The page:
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Glasgow's Woodlands Are "Just the Tonic"

October 14, 2010 3:07 PM

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An innovate project that uses Glasgow’s woodlands as the tonic to recover from mental ill health has won recognition by scooping a major environmental award.

The Branching Out programme, jointly developed and pioneered by NHS Greater Glasgow and Clyde (NHSGGC), Forestry Commission Scotland, the Glasgow Centre for Population Health, and Glasgow and Clyde Valley Green Network Partnership, has won this year’s “Best Green Healthcare Provision” prize in the Scottish Green Awards.

Woodlands around Cathkin Braes, Carmunock and Garscadden are the location for much of this groundbreaking project’s work.

A range of activities, including green exercise, planting and conservation work, in the woodoand setting, is helping patients recover from mental ill health.

High McNish, Health Advisor with Forestry Commission Scotland, said: “Woodlands are like a natural health service.

“Greenspace can act as a stress reliever and offers a more calming environment for patients and assists in their recovery.

“Getting active, meeting like minded people and learning new skills can really help build self confidence.

“Well over 200 adults have taken part in the initiative and they have reported improvements in their social skills, confidence and self esteem. All these factors can just be the tonic needed to kick start recovery towards flourishing mental health.”

The Branching Out programme is currently supported by and working in partnership with NHSGGC and the Scottish Association for Mental Health (SAMH) amd the programme is one of the association’s “Get Active” pilot demonstration projects.

Participants are referred through a number of mental health services and attend woodland based programmes once a week for 12 weeks. There are usually three groups that run at the same time in the different woodlands and at the end they get together and celebrate their successes with family and friends.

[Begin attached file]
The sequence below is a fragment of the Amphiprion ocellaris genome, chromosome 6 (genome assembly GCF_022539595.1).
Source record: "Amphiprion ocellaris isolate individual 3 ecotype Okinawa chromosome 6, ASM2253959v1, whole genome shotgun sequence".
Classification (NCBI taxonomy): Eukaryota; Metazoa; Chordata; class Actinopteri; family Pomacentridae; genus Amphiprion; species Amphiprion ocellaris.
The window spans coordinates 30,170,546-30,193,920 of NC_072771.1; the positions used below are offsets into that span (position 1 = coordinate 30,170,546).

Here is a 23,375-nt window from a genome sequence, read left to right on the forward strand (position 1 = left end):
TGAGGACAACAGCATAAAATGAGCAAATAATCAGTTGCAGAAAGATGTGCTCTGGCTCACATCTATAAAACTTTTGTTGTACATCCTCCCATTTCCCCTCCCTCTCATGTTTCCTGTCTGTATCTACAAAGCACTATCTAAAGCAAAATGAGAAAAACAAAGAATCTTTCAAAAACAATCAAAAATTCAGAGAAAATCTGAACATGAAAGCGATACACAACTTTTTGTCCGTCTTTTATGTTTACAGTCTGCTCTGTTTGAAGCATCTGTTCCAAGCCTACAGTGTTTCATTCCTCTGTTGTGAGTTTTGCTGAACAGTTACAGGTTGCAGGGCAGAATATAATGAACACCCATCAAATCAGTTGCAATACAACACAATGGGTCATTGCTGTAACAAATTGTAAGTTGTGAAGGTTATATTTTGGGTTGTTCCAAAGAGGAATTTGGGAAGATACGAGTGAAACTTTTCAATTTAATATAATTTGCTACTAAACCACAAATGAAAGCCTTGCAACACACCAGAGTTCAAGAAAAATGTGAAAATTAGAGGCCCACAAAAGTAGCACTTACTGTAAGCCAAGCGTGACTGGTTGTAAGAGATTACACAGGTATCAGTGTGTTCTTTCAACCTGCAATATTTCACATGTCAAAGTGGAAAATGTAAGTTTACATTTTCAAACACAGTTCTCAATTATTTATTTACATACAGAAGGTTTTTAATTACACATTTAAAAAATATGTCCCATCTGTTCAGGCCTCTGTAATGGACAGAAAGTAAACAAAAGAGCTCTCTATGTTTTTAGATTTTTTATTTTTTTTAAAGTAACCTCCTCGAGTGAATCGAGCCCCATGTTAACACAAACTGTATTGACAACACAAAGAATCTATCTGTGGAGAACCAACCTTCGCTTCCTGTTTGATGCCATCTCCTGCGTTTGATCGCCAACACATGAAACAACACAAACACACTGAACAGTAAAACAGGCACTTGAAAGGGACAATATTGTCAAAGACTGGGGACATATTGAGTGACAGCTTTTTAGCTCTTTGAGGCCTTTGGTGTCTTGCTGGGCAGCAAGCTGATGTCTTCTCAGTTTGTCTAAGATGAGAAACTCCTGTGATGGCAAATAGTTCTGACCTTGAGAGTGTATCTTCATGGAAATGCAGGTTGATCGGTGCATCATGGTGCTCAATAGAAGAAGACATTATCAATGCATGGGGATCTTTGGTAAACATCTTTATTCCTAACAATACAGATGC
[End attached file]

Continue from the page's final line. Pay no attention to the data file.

The initial 12-month Branching Out service development and evaluation was delivered with funding and support from a variety of partners including NHSGGC, the Glasgow Centre for Population Health, Glasgow and Clyde Valley Green Network Partnership and Glasgow City Council.

Anne Hawkins, Director of the Mental Health Partnership in NHS Greater Glasgow & Clyde said:
“This is an innovative development for clients who use mental health services within Greater Glasgow and Clyde and it offers a great adjunct to support treatment and promote recovery.”

Branching Out, with the support of Forestry Commission Scotland, is now being delivered in Edinburgh by the Edinburgh and Lothians Greenspace Trust in partnership with NHS Lothian.

The Scottish Green Awards provides a high profile annual focus to promote Scotland as a country that encourages sustainability, tackles climate change and is committed to improving energy efficiency.

Caption: left to right - Tommy Harrison (NHS GGC); Kirsty Cathrine (Forestry Commission Scotland); BBC Scotland presenter Jackie Bird; Hugh McNish (Forestry Commission Scotland)
Credit : Dominic Cocozza, Scottish Daily Record

Notes to news editors:

1. Forestry Commission Scotland serves as the Scottish Government’s forestry directorate

2. For more information on Branching Out log on to:

3. Media enquiries to Steve Williams, Forestry Commission Scotland press office 0131 314 6508 or contact either NHS Greater Glasgow and Clyde Communications on 0141 201 4429 or email [email protected]

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Last Updated: 11 November 2021